IF I WERE THE PRINCIPAL OF A COLLEGE

by • 30/12/2011 • Ideal Essays And Letters, TOPICS RELATING TO SCHOOL/COLLEGE LIFEComments (0)769

Much of the success or failure of a college depends upon its Principal. Principalship is a very arduous job, lull of responsibilities. The discipline of the college, it’s moral tone and its popularity throw light on the personality of the Principal.

On becoming the Principal, first and foremost, I shall make my college a model of discipline and order. Without order and discipline, nothing good can be done. If the students are allowed to do as they like, teaching becomes impossible, and education is neglected to a great extent.

Next, I shall insist upon making games and some sort of physical exercise, compulsory for all students. It is on the play ground that the feelings of brotherhood, discipline and social service arc created among boys. The team work becomes their habit. The Duke of Wellington once said that it was on the playing fields of Eton that the Battle of Waterloo was won. The national cry of England is ‘play up! Play up! And play the games’.

Thirdly, I will have a first rate library in my college. The works of all the famous authors of all countries shall he stored in the library. Nothing can take the place of a good library.

Fourthly, I shall like to give moral education to all the students. Moral education is necessary to make the students better, wiser, happier and nobler. They must know their duty towards their country and their fellow beings. They must be true to themselves. The true Ideal of education lies in the moral teaching.

Fourthly, I will organize extracurricular activities. I believe that youths learn as much outside the classes as inside them. At any rate, I shall do it that every student takes part in these activities. I shall introduce debating societies, dramatic clubs, walking trips and social service camps.

Sixthly, I would like to discourage extravagance in the dress and habits of the students. I would encourage plain living and high thinking among the students. They will be taught that extravagance ruins man and a penny saved is a penny gained.

And now about myself. My attitude to my colleagues will be kindly, polite and firm. I am a very hard task-muter. I don’t ware any one because I don’t ware myself. I will be extremely considerate not to hurt the feelings of my subordinates. I will treat them as a friend on terms of .quality. And this is what I will do if I become the Principal of a college.

TRAVELLING AS A PART OF EDUCATION

By traveling is ordinarily meant going from one place to another for domestic, business or similar other worldly purposes is not really traveling. Traveling, as the real sense of the term indicates, is going from one interesting place to another to see and learn mote and more. It has, thus, an educative end in view.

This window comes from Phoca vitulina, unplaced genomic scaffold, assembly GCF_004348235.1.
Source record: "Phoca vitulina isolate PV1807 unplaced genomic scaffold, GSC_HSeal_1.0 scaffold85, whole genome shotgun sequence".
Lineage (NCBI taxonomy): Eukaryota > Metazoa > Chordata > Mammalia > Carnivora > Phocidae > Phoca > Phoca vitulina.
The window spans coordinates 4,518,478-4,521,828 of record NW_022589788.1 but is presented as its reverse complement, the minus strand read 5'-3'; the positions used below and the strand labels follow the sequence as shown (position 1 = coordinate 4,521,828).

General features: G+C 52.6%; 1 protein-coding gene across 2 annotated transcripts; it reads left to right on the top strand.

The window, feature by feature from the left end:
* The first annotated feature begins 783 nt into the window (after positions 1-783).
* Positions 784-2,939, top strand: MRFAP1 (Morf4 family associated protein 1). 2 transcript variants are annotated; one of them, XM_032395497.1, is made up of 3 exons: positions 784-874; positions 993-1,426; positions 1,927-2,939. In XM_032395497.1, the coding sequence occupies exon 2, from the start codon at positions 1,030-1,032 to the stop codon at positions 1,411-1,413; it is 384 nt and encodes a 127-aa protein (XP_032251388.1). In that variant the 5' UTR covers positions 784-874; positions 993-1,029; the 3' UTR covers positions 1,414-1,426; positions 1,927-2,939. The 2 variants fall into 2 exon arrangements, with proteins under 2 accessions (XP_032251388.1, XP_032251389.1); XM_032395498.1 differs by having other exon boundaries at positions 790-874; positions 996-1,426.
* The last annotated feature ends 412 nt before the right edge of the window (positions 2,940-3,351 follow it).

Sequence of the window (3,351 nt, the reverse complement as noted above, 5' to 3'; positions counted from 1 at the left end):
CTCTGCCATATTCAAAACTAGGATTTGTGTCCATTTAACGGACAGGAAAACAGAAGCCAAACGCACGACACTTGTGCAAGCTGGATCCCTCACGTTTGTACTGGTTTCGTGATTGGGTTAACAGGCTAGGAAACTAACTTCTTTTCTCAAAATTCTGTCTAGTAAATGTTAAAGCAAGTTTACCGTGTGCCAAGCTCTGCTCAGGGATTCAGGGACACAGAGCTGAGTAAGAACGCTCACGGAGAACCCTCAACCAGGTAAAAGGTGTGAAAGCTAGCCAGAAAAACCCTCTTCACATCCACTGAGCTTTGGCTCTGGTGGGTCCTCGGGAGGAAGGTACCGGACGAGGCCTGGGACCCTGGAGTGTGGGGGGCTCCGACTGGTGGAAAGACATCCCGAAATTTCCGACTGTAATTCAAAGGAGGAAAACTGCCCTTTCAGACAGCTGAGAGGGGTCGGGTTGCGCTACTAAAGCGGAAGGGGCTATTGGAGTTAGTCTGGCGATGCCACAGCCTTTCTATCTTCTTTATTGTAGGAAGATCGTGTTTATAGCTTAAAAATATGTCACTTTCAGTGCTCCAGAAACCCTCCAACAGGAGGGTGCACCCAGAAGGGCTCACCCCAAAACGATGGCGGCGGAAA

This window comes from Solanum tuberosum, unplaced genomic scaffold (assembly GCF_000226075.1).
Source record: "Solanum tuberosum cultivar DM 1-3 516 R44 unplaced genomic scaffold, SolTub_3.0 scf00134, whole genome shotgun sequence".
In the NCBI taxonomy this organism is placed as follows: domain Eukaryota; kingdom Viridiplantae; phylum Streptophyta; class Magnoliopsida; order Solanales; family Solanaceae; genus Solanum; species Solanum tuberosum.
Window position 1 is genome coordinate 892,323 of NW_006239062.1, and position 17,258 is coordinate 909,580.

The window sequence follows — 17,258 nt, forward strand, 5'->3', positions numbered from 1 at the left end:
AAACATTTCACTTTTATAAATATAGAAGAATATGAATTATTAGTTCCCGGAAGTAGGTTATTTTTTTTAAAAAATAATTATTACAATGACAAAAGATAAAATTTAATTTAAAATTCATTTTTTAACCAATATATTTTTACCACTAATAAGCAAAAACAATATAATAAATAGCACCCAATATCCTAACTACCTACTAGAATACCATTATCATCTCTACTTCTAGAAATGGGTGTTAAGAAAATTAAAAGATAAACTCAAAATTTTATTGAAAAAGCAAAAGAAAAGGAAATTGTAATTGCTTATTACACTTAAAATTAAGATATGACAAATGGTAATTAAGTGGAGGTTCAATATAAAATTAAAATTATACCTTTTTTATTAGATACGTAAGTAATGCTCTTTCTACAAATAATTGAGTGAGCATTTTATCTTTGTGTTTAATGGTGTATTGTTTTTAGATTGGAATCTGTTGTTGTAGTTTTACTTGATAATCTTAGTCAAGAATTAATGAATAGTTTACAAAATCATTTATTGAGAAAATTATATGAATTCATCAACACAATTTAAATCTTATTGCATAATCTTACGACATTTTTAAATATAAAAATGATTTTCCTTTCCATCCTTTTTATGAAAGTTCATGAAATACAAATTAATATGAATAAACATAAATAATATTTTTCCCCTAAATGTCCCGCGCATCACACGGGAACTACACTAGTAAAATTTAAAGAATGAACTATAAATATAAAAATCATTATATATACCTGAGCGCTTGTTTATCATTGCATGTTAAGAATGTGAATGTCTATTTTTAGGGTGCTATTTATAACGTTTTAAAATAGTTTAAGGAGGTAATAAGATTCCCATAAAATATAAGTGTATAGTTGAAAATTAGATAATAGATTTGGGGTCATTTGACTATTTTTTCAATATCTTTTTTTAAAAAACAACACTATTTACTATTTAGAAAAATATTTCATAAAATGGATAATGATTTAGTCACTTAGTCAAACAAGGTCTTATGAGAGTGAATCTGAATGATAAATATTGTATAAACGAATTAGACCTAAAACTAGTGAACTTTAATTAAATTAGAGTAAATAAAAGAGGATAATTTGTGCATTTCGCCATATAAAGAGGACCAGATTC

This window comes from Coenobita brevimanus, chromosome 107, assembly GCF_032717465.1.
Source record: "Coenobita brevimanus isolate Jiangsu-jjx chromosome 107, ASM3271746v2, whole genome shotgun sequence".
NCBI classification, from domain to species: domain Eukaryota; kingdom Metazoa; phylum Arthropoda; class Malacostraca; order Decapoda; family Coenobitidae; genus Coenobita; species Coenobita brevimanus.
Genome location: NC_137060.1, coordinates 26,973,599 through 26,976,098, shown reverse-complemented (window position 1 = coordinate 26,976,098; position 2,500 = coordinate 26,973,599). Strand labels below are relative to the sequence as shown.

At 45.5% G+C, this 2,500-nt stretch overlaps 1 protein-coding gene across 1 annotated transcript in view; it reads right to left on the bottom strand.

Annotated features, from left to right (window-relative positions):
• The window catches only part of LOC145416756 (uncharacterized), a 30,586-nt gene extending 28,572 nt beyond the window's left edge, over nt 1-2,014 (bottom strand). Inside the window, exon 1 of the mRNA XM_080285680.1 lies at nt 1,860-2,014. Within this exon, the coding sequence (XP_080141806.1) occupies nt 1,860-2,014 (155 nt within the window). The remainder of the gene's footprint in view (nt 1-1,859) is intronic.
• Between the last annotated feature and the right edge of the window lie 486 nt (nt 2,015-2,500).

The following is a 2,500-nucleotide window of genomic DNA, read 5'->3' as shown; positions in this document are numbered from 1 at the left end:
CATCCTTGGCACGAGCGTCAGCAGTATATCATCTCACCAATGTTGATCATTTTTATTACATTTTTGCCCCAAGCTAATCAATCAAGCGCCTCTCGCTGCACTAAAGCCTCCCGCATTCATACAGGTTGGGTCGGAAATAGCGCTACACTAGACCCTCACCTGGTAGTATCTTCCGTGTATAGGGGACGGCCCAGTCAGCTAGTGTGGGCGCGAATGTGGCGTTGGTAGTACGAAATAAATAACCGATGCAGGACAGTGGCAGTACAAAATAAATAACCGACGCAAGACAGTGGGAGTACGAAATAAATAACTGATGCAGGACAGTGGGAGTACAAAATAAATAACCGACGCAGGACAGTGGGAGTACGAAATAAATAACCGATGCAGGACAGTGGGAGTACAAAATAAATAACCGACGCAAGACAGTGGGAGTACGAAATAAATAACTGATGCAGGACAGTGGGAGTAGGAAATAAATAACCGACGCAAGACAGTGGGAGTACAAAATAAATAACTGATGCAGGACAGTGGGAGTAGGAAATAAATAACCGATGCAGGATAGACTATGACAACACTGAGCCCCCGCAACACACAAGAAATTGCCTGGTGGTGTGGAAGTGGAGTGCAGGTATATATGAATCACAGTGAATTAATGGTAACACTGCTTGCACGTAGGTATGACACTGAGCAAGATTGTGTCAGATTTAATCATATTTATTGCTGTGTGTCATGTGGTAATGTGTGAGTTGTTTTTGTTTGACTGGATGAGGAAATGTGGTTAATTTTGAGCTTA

The world is very wide place in which prevail different cu1ture, manners and customs. So a man living comfortably at home can have no idea of these. He remains narrow in mind, narrow in thinking and narrow in appreciation. But man has a natural heart-hunger to know how others think, feel and live. This impels lm to move out of the limited sphere hi lives in. Even when there were extreme communication difficulties, these were men who left their cosy borne in search of knowledge and experience. All of them had to walk on foot and pass through perilous places Infested with wild animals. They had to pas over unsurmountable mountains and cross impassable and roaring rivers and sees. The allurement of the unknown was so irresistible with them that they went on and on with a hungry heart and without caring for dangers and difficulties.

History records examples of such knowledge-seeking and daring travelers. The Greek travelers Homer, Pythagoras, Herodotus and Megasthenis, the Chinese traveler linen Tsang, the Venetian traveler Marco Polo, the Egyptian traveler lbn-e.Batuta, the Persian traveler Sheikh Sadi and the English traveler Mungo Park were o great in their knowledge and wisdom because of their wide and adventurous travels. The works they have left are a testimony to what they saw, learnt and felt.

This shows travel is meant for the benefit of man. It broadens the outlook by bringing the traveler in contact with people of different testes, cultures, manners and customs. Our narrowness and angularities may wear away and we may be liberal in everything when, by travel, we are inclined to know and appreciate others. This gives us an opportunity to be relieved of the prejudices that we usually have about others whom we do not intimately know.

Book knowledge is often half knowledge theoretical in nature. Knowledge acquired through travel is practical. Travel thus supplements book knowledge and can make man a complete whole. It is for this reason that so much stress is laid on travel for students. It is said about Sheikh Sadi that he traveled for thirty years after finishing his education to be able to say only what was correct and his Gulistan and Bostan are a combination of his book knowledge and what he saw and learnt abroad.

The communication difficulties of the ancient days do not longer exist. So traveling now-a-days has become easier and less expensive. But its necessity has become all the more great. What the ancient travelers acquired in years we can now acquire in days. So undertaking travels during and after education is Imperative for us all. The present- day world has become smaller for communication facilities and people all over the world are eager to know one another and become closer. One who lags behind will assuredly be denied a share in the universal brotherhood that is in the offing. Like Ulysses’s our yearning spirit should ever desire to follow knowledge like a sinking star beyond the utmost bound of human thought.

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